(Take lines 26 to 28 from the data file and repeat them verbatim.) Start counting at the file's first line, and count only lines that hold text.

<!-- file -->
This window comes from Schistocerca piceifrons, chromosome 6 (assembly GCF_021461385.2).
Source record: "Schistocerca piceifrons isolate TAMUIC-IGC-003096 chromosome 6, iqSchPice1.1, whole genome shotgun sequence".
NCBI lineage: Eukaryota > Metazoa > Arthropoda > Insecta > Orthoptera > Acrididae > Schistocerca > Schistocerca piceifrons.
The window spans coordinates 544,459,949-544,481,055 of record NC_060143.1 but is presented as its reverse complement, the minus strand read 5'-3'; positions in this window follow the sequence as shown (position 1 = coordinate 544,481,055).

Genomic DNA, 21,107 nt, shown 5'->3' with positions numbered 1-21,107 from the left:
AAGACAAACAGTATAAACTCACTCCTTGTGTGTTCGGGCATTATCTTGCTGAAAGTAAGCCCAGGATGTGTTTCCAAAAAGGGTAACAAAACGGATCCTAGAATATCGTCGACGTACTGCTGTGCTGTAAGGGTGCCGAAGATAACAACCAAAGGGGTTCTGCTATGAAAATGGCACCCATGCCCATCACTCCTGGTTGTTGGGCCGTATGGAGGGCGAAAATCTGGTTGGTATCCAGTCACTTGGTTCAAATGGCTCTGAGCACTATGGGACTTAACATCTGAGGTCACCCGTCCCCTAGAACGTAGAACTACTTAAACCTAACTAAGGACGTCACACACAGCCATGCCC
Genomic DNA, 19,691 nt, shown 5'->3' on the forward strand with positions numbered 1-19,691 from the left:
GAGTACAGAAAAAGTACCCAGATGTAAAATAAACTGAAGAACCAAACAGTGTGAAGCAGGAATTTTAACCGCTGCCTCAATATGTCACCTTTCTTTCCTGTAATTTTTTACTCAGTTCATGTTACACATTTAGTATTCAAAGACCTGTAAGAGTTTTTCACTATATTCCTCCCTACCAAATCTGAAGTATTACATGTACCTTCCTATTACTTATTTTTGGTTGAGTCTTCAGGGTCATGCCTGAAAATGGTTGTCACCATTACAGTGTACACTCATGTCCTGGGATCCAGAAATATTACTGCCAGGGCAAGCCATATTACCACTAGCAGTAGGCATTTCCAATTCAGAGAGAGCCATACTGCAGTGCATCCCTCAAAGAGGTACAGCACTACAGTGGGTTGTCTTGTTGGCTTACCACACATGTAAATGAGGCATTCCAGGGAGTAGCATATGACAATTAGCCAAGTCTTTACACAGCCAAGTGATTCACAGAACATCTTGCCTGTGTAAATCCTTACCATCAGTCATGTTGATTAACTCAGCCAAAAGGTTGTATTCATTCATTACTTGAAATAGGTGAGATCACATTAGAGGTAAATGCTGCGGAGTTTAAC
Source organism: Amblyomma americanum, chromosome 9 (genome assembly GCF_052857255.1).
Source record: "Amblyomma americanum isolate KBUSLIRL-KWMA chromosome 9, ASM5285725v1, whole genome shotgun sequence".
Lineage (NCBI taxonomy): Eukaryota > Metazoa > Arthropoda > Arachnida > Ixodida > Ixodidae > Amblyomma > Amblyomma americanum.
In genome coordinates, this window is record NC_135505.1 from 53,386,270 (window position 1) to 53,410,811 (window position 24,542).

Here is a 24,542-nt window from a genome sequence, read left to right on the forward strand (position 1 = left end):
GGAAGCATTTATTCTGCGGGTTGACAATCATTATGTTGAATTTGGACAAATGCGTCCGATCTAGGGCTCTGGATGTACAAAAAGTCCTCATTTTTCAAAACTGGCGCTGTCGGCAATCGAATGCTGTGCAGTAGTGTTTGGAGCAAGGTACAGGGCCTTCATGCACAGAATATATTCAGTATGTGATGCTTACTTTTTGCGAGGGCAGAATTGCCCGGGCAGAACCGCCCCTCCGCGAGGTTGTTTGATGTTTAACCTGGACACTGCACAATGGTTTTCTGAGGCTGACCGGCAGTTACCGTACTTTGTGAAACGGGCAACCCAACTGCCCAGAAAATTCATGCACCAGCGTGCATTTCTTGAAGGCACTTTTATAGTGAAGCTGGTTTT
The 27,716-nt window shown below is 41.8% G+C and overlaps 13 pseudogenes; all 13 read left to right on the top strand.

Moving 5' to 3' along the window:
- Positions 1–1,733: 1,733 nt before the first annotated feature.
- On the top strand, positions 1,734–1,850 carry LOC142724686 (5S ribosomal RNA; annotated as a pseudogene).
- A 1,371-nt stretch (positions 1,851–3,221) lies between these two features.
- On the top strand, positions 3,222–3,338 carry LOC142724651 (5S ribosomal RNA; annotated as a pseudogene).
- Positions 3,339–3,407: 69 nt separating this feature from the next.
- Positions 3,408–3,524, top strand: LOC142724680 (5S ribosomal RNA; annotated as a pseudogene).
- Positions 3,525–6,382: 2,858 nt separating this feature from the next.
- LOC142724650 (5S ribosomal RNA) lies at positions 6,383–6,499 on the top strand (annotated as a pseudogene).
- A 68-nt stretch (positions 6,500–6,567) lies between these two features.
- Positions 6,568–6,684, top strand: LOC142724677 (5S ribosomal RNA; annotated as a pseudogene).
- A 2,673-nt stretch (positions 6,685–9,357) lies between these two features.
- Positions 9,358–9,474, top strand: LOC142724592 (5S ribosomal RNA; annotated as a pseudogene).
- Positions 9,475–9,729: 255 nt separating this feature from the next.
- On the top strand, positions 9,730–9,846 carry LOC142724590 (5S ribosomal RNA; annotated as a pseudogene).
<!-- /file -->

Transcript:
- Positions 6,568–6,684, top strand: LOC142724677 (5S ribosomal RNA; annotated as a pseudogene).
- A 2,673-nt stretch (positions 6,685–9,357) lies between these two features.
- Positions 9,358–9,474, top strand: LOC142724592 (5S ribosomal RNA; annotated as a pseudogene).